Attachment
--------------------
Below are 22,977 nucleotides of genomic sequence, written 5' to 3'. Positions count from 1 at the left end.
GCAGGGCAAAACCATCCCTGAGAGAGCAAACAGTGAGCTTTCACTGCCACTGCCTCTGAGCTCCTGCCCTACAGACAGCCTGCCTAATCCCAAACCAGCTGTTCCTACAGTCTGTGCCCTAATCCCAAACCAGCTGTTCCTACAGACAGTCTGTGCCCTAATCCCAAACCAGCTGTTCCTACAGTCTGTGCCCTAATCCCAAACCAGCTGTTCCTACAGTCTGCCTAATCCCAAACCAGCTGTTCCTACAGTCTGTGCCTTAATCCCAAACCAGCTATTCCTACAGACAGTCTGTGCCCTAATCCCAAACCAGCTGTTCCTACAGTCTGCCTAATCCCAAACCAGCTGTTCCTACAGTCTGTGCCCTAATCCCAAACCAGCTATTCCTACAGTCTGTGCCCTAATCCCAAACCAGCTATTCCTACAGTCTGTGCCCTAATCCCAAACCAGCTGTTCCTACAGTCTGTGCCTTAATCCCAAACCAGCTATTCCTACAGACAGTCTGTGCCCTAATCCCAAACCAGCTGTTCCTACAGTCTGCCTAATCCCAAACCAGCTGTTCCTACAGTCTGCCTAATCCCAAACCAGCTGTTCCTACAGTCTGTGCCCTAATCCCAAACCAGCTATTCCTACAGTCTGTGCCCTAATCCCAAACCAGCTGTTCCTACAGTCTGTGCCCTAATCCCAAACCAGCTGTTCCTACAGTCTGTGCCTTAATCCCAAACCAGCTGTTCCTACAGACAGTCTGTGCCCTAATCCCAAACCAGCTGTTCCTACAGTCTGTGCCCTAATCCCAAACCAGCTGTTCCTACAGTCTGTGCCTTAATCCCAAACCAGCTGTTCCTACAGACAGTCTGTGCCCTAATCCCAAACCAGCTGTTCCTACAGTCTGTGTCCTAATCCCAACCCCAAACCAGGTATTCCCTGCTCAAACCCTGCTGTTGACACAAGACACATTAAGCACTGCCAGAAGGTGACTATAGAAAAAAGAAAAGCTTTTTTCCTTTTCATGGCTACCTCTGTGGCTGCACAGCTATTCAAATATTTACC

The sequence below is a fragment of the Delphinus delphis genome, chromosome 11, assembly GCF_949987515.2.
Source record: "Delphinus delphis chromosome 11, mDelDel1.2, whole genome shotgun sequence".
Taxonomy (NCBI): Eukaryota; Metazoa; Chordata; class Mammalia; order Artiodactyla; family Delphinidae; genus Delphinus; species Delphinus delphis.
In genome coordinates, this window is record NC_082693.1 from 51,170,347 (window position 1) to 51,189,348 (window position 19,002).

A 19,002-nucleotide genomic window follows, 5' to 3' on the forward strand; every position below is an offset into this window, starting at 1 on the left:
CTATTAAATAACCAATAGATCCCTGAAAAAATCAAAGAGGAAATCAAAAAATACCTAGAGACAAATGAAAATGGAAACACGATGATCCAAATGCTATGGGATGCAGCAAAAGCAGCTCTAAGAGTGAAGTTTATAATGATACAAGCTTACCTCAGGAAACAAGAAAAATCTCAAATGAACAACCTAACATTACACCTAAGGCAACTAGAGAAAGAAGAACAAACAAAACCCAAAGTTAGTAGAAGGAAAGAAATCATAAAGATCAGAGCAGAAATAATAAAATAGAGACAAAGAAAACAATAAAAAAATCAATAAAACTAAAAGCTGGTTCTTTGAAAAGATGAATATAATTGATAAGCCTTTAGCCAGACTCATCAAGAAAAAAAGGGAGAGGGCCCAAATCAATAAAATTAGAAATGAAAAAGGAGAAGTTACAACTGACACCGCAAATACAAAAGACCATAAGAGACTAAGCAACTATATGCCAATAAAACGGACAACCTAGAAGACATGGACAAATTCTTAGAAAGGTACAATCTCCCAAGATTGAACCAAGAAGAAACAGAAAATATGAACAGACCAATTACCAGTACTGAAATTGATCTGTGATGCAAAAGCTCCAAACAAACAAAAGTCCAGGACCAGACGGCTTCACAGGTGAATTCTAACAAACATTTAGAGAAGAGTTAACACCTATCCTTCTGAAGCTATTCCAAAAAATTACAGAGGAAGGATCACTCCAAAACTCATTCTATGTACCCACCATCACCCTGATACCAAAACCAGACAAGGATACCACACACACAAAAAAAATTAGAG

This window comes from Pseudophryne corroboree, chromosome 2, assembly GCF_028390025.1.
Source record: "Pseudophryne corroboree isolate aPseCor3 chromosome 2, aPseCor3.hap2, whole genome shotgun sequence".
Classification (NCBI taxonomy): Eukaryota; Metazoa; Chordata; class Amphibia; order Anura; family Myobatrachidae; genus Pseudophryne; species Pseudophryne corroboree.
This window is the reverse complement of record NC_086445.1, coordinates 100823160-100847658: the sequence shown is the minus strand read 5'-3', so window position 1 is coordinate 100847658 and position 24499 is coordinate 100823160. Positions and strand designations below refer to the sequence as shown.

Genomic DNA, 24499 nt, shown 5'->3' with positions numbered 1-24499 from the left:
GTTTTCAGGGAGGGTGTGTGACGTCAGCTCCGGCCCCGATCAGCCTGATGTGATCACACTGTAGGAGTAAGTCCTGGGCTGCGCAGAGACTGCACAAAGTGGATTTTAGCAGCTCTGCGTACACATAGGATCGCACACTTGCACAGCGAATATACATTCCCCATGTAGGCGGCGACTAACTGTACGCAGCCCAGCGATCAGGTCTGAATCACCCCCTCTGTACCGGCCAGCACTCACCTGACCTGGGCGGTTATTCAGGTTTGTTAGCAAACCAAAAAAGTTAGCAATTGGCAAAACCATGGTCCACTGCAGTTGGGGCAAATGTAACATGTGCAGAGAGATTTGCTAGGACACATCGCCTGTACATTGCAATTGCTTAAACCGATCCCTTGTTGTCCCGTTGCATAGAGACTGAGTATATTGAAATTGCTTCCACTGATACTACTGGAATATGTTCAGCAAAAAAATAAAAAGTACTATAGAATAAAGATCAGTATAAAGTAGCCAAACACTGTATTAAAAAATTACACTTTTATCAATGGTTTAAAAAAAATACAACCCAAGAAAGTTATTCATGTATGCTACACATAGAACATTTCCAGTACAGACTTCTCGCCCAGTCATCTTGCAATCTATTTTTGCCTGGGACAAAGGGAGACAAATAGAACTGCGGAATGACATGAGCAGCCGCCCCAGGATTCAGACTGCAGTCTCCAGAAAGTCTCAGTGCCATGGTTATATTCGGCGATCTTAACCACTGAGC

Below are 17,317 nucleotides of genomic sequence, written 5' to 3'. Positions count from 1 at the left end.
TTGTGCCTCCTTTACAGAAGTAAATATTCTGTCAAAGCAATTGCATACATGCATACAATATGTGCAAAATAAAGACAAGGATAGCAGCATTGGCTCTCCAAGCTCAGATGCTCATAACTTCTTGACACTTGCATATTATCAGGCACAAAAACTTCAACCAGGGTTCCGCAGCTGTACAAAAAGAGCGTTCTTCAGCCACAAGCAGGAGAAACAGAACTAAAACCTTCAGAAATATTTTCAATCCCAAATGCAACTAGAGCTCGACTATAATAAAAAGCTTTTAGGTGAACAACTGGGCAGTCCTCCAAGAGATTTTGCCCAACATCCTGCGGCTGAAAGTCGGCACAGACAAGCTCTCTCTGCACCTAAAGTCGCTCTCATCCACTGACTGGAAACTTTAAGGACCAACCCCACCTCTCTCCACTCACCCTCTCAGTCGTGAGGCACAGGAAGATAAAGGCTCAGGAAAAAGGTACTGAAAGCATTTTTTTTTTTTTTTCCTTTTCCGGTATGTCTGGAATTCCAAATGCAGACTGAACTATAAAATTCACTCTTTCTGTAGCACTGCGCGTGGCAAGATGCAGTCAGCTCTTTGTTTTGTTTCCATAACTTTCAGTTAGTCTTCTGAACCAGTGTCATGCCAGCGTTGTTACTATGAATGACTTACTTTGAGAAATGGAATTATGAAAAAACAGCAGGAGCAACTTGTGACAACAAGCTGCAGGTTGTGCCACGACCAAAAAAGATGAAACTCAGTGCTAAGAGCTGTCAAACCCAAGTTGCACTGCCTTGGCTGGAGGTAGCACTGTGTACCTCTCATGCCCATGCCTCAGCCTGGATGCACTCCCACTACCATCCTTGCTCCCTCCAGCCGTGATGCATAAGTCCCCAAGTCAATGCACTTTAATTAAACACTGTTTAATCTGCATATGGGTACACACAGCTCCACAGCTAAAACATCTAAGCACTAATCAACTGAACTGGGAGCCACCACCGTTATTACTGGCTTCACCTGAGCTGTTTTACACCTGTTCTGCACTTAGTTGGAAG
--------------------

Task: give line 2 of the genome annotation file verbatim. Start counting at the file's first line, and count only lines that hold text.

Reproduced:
GCAGGGCAAAACCATCCCTGAGAGAGCAAACAGTGAGCTTTCACTGCCACTGCCTCTGAGCTCCTGCCCTACAGACAGCCTGCCTAATCCCAAACCAGCTGTTCCTACAGTCTGTGCCCTAATCCCAAACCAGCTGTTCCTACAGACAGTCTGTGCCCTAATCCCAAACCAGCTGTTCCTACAGTCTGTGCCCTAATCCCAAACCAGCTGTTCCTACAGTCTGCCTAATCCCAAACCAGCTGTTCCTACAGTCTGTGCCTTAATCCCAAACCAGCTATTCCTACAGACAGTCTGTGCCCTAATCCCAAACCAGCTGTTCCTACAGTCTGCCTAATCCCAAACCAGCTGTTCCTACAGTCTGTGCCCTAATCCCAAACCAGCTATTCCTACAGTCTGTGCCCTAATCCCAAACCAGCTATTCCTACAGTCTGTGCCCTAATCCCAAACCAGCTGTTCCTACAGTCTGTGCCTTAATCCCAAACCAGCTATTCCTACAGACAGTCTGTGCCCTAATCCCAAACCAGCTGTTCCTACAGTCTGCCTAATCCCAAACCAGCTGTTCCTACAGTCTGCCTAATCCCAAACCAGCTGTTCCTACAGTCTGTGCCCTAATCCCAAACCAGCTATTCCTACAGTCTGTGCCCTAATCCCAAACCAGCTGTTCCTACAGTCTGTGCCCTAATCCCAAACCAGCTGTTCCTACAGTCTGTGCCTTAATCCCAAACCAGCTGTTCCTACAGACAGTCTGTGCCCTAATCCCAAACCAGCTGTTCCTACAGTCTGTGCCCTAATCCCAAACCAGCTGTTCCTACAGTCTGTGCCTTAATCCCAAACCAGCTGTTCCTACAGACAGTCTGTGCCCTAATCCCAAACCAGCTGTTCCTACAGTCTGTGTCCTAATCCCAACCCCAAACCAGGTATTCCCTGCTCAAACCCTGCTGTTGACACAAGACACATTAAGCACTGCCAGAAGGTGACTATAGAAAAAAGAAAAGCTTTTTTCCTTTTCATGGCTACCTCTGTGGCTGCACAGCTATTCAAATATTTACC